A lot of pre-Code films had a huge influence on modern lingo and Cagney’s films are no exception. Although the line “You dirty rat” is attributed to him, it’s actually misquoted from his 1931 film, “Taxi.” It’s in “Blonde Crazy” that Cagney says, “Honey, I’m Santa Claus, Robin Hood, and the goose that laid the golden egg all in one!” and tempts her to take their scam on the open road. “Everybody’s got larceny in their heart,” his character rationalizes.
Although he felt typecast in gangster roles, Cagney was a sensitive artist, dancer extraordinaire, and deeply involved in the social issues of his time. He enjoyed a long and prolific acting career. He died in 1986 at age 86.
A live-life-to-the-fullest attitude that came from surviving the great war and all that followed lead to a fetishism of youth. Forget about waiting all your life for success, youth was rebranded as “intuitive wisdom.” The new young men were individualistic anti-heroes who broke the rules to win the game of life. The system had sent them to war to die and crashed the banks — you had to beat the system, and the system was rigged. Rules were for schmucks. In pre-Code films you will often hear men saying, “What am I, a chump? A sap?”
Public Enemies and New Heroes
Pre-Code films looked at these new men and explored subjects of crime, business, politics, sex and war. This new generation had to improvise, think on their feet and chart their own course in life. Actors who maintained popularity in pre-Code all had these traits in common.
In the pre-Code era, we see types of men’s roles that come up again and again. What were those roles and why did they connect with audiences?
The gangster is the most iconic film genre to come out pre-Code. In the 1930s, the gangster wasn’t born so much out of the Depression as out of Prohibition. They were less about economic devastation and more about social morality and its gray areas. At the time, Prohibition made a criminal of anyone who took a drink. In 1920 the 18th amendment banned the sale, manufacturing, and transportation of any intoxicating liquors. Anyone who didn’t stop drinking was a criminal. If you went to a speakeasy, you were doing business with outlaws. Prohibition resulted in the contempt of law and the Constitution. Crime rates skyrocketed and respect for the law plummeted. At the time people thought Prohibition would never end, and they were outraged. To a degree, Americans were sympathetic with the gangster because of Prohibition, so it’s not hard to see why gangster films became so popular.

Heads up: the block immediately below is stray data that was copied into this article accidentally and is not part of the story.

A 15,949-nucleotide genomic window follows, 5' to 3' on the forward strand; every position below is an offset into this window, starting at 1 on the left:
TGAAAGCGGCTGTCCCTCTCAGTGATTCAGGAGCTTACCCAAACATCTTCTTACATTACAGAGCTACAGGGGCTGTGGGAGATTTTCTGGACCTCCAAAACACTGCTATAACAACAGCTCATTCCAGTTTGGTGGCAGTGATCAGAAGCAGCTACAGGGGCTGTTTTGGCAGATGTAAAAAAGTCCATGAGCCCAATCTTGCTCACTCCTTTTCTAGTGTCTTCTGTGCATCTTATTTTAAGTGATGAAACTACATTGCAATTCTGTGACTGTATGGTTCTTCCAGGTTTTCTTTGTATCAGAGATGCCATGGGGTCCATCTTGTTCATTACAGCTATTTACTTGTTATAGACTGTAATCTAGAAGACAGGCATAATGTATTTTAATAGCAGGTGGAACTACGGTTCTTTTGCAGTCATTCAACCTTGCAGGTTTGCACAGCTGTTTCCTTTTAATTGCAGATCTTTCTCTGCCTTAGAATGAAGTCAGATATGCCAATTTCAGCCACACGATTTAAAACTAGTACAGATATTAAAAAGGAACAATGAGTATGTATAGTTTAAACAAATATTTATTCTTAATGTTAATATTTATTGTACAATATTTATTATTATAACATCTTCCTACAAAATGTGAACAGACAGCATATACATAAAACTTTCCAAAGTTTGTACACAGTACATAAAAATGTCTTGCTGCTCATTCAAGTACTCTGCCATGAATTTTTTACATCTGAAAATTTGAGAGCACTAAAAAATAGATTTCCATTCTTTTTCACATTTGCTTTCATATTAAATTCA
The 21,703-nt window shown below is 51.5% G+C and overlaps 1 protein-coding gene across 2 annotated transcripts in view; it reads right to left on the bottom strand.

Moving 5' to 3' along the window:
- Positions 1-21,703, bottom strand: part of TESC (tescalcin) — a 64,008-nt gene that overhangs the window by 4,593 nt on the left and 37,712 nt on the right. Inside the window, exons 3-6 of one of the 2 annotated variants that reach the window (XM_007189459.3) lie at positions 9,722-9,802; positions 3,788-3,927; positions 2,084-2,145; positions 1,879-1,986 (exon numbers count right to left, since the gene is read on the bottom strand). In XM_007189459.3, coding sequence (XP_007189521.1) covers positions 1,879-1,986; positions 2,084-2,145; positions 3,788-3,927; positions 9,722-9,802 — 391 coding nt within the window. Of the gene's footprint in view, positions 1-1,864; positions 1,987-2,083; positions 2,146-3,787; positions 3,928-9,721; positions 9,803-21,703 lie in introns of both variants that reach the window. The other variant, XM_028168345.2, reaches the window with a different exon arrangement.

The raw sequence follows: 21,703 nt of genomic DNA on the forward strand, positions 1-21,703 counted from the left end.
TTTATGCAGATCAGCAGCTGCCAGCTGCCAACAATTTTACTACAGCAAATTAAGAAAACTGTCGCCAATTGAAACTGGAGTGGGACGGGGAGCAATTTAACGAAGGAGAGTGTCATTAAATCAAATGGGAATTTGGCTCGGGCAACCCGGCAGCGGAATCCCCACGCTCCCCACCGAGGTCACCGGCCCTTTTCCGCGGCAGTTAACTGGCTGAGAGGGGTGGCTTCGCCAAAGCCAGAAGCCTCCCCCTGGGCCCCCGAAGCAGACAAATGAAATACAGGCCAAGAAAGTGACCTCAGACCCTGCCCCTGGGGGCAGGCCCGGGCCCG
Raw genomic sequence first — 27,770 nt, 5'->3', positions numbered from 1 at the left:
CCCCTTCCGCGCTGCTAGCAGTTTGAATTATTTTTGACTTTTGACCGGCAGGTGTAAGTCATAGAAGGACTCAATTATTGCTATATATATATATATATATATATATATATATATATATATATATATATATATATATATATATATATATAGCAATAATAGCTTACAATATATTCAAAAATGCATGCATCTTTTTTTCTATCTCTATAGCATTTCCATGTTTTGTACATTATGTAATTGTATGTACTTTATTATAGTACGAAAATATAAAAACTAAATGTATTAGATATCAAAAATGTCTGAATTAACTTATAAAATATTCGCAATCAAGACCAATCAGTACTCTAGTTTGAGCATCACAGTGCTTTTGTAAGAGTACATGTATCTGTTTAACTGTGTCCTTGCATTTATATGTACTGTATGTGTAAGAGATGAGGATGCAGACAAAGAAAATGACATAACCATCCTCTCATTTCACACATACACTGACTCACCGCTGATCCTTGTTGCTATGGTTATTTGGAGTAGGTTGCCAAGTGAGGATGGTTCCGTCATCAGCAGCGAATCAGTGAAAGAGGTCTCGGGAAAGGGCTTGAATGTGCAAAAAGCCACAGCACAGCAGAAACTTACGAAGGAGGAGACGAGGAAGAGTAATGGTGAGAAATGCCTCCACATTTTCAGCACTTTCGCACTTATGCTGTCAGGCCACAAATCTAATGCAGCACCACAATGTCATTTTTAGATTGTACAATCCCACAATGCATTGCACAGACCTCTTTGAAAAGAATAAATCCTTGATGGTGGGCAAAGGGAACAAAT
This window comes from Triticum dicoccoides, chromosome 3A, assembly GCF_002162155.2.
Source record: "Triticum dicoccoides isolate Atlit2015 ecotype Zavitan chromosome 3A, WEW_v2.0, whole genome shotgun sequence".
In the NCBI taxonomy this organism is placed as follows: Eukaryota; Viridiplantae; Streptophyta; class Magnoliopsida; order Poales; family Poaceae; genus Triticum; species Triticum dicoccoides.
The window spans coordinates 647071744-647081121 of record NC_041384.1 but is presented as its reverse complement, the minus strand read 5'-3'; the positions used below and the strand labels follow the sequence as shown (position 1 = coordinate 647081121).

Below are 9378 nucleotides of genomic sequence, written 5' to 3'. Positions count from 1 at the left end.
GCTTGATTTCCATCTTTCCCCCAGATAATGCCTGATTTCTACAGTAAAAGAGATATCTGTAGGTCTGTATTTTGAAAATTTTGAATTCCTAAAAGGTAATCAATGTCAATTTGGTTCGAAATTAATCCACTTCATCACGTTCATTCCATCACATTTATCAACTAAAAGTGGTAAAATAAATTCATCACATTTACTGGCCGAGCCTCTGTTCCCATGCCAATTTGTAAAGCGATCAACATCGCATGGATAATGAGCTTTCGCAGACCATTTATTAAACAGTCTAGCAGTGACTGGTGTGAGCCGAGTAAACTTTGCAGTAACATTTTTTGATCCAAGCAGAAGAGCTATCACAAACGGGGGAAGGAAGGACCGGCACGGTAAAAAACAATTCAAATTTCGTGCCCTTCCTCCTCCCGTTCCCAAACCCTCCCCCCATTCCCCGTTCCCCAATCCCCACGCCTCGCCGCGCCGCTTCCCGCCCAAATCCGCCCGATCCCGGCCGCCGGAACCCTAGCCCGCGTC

Crooked businessmen represented both the desire to have money and to see crooked guys lose it all, if only in the movies. Newspapermen, the guys with all the angles, with their quick thinking and used car salesman instincts for survival, flourished in the 1930s. In pre-Code movies, men bared more of their emotional selves than they would in the films of the ’40s and ’50s. Sometimes it was over love affairs, like Edward G. Robinson who fell victim to a beautiful bad woman in the film “Two Seconds.” Films that dealt with the emotional scars of the First World War showed empathy for soldiers who survived on both sides, and a decidedly pacifist attitude towards war in general.
Next month — the pre-Code films of James Cagney.
For more Reel Cinema articles, resources, and photos, check out the Reel Cin blog at jenfior.com/blog-1
Jennifer Fiorini holds a bachelor degree in advertising from The Fashion Institute of Technology where she minored in film studies, Italian film and language. Originally from Toledo, Ohio, she divides her time between New York City and Torino, Italy. She is part of Creative Oxygen’s New York team, writes for eCurrent Magazine, and contributed to Troy Howarth’s book, Murder By Design – The Unsane Films of Dario Argento.